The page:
This article considers how to integrate a ticketing system into an overall marketing operation in order to sell more tickets, more effectively. You'll find case studies from Cheltenham Arts Festivals who integrated marketing and sales activity across their organisation - with no increase in budget allocation - and Historic Royal Palaces who implemented various measures such as using peak queueing times as an opportunity to pro-actively inform and welcome visitors.

Published:2013 Type: article


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Don't let your visitor down at the door: reviewing the visitor experience

As cultural marketers we know that achieving a positive visitor experience is crucial for developing positive word of mouth, raising satisfaction levels and encouraging repeat visits. This article outlines how to ensure that your visitor’s experience lives up to expectation. It explains how the effectiveness and consistency of your building’s branding, public areas, signage and visitor welcome can make or break a visit. You'll find extensive examples from visitor experience work with Tate Britain, Tate Modern, the National Gallery and the V&A.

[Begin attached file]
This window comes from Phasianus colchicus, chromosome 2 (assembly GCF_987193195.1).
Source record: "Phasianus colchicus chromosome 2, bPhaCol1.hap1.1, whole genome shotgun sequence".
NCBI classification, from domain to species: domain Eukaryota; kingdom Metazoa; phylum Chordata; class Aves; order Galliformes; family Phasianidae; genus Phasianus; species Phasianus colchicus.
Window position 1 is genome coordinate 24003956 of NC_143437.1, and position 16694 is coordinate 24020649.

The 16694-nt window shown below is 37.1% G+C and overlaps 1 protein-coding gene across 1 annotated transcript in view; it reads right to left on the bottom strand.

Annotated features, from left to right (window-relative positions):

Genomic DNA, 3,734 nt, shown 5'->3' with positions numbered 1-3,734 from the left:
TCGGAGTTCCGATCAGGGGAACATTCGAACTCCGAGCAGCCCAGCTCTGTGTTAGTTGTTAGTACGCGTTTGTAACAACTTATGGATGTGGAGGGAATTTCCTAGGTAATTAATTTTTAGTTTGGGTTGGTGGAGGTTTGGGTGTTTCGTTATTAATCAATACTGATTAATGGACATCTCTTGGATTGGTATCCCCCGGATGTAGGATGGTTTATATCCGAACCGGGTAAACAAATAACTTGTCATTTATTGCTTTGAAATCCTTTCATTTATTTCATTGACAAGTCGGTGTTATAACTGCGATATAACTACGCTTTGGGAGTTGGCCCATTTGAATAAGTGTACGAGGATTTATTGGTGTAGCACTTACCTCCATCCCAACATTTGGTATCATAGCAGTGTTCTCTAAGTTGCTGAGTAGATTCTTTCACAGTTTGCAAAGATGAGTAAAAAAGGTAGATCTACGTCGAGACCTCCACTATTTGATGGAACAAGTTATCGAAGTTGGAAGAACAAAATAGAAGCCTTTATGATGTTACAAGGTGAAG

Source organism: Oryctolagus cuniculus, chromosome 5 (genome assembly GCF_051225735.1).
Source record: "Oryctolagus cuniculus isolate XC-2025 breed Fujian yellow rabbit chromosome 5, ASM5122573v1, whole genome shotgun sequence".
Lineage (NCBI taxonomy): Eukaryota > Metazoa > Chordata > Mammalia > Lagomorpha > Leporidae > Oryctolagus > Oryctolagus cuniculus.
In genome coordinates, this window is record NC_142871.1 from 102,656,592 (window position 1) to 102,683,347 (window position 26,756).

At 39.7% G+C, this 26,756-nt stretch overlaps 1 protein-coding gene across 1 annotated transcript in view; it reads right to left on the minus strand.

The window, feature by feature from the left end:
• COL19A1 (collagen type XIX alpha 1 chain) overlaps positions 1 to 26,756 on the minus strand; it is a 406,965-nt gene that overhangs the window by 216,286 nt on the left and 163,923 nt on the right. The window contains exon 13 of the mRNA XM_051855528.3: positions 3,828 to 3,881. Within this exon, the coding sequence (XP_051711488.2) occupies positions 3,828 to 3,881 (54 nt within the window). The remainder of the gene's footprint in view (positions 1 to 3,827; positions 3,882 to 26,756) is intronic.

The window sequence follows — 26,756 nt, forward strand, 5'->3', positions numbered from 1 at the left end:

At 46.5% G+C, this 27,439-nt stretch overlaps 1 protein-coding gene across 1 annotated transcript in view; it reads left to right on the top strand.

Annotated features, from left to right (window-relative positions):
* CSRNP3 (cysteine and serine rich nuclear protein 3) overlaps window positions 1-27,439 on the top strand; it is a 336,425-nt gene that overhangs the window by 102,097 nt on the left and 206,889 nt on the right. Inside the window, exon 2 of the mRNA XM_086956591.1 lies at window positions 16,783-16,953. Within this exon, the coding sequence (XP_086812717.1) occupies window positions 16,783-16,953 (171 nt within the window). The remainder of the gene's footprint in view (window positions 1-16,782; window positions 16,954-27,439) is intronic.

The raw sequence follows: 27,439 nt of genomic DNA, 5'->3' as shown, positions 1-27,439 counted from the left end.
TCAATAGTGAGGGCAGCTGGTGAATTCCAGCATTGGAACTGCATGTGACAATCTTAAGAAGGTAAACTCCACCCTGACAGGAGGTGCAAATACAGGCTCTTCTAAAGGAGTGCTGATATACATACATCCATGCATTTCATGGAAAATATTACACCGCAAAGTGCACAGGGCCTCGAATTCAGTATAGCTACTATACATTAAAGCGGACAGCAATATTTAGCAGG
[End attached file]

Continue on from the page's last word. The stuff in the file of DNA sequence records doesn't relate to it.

Published:2013 Type: article


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Arts Engagement with older people and families

Twelve case studies of arts engagement projects working with older people and families in London. The case studies share the learning from Audiences London's Family Advocates Programme, BAC's work with non-professional older artists, a skills exchange with Building Exploratory, an architecture centre and Cubitt, a gallery and studios regarding work with older audiences, Royal Philharmonic Orchestra & Tate Britain's project working with children to explore artwork through classical music among others.

Published:2013 Type: case-study


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Access for blind and partially sighted people at museums, galleries and heritage sites

A report based on research with blind people and cultural organisations to discover how museums, galleries and heritage organisations can best match the requirements of blind and partially-sighted visitors. The report, funded by the Paul Hamlyn Foundation, identifies the issues which most affect the experience of this audience and suggests ways in which potential barriers may be removed.

Published:2013 Type: guide-toolkit


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Touring a concert for young children to rural areas

This report looks at the Lullaby Concerts, a touring project which aims to bring inspirational first experiences of live orchestral music to young children, parents, and carers, particularly in underserved rural areas.

By Orchestras LivePublished:2013 Type: case-study